When I accepted the chance to go the International Human Trafficking, Prostitution, and Sex Work Conference in Toledo, Ohio, I wasn’t sure what to expect. The organization I work for, Red Umbrella Project, attended the conference to present our report on New York’s new Human Trafficking Intervention Courts. Just the fact that they accepted us—a sex worker-run organization—to speak threw me for a loop. When I saw that members of SWOP (Sex Worker Outreach Project) and Miriam Weeks (AKA Belle Knox) were also speaking, I wondered if this conference might prove an exception to the usual anti-sex work stance of the rescue industry. After all, “sex work” was right there in the title. Someone in charge must have understood the complex reasons people get into sex work better than to assume that everyone everywhere within the sex industry is being exploited and trafficked, right? But as a sex worker, I also knew what the rescue industry—and what seems like most of the world—thinks of me and my job.
Our organization has just completed an eight-month study on New York’s Prostitution Courts, now known as Human Trafficking Intervention Courts (HTICs). Now, in 11 jurisdictions within New York state, anyone charged with prostitution is assumed to be a victim of human trafficking and instead of being charged as a criminal can choose to do five to six sessions in a diversion program.
It felt to me like we were pretty well received. We didn’t deliver an impassioned speech about the plight of American sex workers, we instead explained the trafficking courts of our city, pointing out how they aren’t meeting the needs of the people they’d taken a seemingly more compassionate legal stance for. Our study found that the racially motivated arrest tactics of the NYPD were very visible within the courts, and that due to a shortage of capable interpreters, defendants who spoke English as a second language were progressing through the system at a third of the speed of native English speakers. We also suggested that the six weeks of therapy the diversion programs provided did little to address the needs of people doing sex work for survival. After a defendant charged with prostitution completes their mandated diversion program, they have an open record for six months, which can be a barrier when trying to find other work. They also cannot be re-arrested during this period or they have to start the process from the beginning again.There are more and more new court systems in the US that are similar to New York’s, and the idea of using “human trafficking” as a term that refers to all people in the sex trades is becoming more popular. And most of the time, the fight to end human trafficking is led by people who make no distinction between someone who is forced or coerced into the sex industry, someone who enters it by choice or curiosity, and the myriad scenarios in between the two. We saw a lot of this in the Toledo conference.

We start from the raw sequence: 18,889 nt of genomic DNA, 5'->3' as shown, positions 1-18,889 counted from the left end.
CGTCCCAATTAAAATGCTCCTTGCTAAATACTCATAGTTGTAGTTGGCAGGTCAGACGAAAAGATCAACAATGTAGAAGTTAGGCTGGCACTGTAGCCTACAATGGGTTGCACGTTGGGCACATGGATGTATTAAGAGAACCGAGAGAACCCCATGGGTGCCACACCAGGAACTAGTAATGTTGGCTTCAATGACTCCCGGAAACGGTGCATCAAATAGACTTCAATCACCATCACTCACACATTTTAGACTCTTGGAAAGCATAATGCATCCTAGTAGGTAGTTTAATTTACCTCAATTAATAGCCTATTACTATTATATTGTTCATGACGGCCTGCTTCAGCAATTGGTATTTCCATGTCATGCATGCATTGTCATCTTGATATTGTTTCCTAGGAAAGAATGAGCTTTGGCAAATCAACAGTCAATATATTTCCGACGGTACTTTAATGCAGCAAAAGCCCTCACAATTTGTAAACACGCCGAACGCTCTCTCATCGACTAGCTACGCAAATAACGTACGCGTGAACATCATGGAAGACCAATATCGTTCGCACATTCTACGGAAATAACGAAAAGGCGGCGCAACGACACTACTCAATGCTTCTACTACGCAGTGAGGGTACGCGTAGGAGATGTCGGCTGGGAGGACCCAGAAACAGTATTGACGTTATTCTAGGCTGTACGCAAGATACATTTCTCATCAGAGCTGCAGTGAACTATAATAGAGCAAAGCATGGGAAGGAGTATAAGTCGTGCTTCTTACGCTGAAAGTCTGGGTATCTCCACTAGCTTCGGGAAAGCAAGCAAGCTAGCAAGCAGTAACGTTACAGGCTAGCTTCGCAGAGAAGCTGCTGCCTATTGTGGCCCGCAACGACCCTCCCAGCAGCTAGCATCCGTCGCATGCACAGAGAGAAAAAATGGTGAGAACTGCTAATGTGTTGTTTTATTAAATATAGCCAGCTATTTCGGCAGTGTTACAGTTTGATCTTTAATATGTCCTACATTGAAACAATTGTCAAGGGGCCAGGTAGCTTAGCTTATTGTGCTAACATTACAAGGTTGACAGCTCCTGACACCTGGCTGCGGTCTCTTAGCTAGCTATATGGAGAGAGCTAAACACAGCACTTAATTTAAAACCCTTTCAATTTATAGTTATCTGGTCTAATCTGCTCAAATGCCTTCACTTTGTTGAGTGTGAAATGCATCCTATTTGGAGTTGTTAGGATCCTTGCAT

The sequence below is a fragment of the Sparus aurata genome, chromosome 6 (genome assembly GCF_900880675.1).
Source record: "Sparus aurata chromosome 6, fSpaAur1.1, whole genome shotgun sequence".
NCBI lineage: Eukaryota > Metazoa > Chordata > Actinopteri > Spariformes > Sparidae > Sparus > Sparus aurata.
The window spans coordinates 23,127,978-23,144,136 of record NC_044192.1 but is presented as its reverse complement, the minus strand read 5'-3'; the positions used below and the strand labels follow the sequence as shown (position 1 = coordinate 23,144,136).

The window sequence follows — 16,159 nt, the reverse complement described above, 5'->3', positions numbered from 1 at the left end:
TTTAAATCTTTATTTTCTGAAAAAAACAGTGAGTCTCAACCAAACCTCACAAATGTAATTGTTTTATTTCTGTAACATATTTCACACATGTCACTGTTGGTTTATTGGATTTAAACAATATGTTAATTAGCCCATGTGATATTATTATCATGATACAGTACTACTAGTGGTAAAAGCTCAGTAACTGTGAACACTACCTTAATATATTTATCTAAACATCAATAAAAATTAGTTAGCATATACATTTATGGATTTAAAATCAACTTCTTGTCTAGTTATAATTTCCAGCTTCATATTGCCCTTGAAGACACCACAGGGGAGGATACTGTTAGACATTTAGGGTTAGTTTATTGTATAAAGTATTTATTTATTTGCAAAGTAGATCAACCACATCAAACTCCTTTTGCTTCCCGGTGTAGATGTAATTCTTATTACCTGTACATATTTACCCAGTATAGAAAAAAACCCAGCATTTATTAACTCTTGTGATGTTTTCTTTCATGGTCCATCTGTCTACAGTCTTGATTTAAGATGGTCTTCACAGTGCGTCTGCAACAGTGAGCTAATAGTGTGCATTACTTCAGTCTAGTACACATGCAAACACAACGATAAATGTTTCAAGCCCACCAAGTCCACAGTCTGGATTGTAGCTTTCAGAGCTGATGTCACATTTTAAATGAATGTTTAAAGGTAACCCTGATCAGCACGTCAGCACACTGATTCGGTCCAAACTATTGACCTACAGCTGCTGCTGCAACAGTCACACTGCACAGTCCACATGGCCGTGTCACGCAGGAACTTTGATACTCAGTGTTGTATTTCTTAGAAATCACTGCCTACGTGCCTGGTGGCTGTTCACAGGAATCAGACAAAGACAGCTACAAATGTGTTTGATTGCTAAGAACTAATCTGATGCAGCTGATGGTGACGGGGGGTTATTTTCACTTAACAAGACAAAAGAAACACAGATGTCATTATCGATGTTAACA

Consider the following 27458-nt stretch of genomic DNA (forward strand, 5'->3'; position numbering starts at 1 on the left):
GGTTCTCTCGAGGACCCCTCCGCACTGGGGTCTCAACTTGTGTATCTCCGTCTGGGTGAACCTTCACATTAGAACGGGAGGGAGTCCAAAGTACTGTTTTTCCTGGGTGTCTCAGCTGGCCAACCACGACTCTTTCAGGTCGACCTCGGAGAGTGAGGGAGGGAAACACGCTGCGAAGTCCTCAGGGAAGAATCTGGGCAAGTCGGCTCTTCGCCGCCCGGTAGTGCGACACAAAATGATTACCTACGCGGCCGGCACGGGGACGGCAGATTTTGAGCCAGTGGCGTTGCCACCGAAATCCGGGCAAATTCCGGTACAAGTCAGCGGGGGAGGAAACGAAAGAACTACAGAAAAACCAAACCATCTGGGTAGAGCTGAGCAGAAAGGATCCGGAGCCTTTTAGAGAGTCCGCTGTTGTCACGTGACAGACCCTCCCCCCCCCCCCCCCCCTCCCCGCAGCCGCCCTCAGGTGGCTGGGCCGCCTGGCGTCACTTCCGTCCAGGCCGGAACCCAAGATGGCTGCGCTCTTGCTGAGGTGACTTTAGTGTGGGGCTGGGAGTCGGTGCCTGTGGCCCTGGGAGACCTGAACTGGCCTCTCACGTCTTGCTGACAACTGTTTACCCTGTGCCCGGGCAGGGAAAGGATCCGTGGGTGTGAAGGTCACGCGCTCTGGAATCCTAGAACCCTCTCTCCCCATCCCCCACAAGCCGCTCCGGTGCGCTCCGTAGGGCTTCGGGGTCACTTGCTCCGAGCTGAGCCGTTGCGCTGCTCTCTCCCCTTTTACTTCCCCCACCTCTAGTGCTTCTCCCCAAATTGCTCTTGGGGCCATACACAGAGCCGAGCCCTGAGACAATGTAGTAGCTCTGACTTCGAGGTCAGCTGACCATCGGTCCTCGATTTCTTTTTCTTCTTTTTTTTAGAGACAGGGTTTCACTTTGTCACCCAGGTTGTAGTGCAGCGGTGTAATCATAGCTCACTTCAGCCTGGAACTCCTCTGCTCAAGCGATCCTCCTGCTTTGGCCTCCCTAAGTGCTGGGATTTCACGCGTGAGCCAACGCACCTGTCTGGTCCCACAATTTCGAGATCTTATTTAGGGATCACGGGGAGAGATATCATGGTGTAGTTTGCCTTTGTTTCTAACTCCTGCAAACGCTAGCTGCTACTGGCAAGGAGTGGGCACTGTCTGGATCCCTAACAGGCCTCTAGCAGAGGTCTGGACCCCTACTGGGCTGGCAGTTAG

The best example might be the woman who, after finding out what Red Umbrella Project does, asked us, “But if your organization is made up of current and former sex workers, how do you keep the current ones from recruiting the former ones?” The member who she asked was floored as he tried to explain that that has never been a problem. How could you explain to someone with that view of sex work that no, our organization is not partially made up of unscrupulous hookers lurking around trying to sucker recovering trafficking victims back into a life of drug-addled degradation? We all tried to explain, taking varying tacks with forced cordiality. We explained that RedUP is made up of sex workers from all walks of life and varying circumstances, that our main goal is to give our members the tools to tell their own stories and advocate for themselves, and would you like to take a look at our literary journal of sex worker memoirs? It was exhausting, but it felt important for us to be there, no matter how much teeth-gritting it took.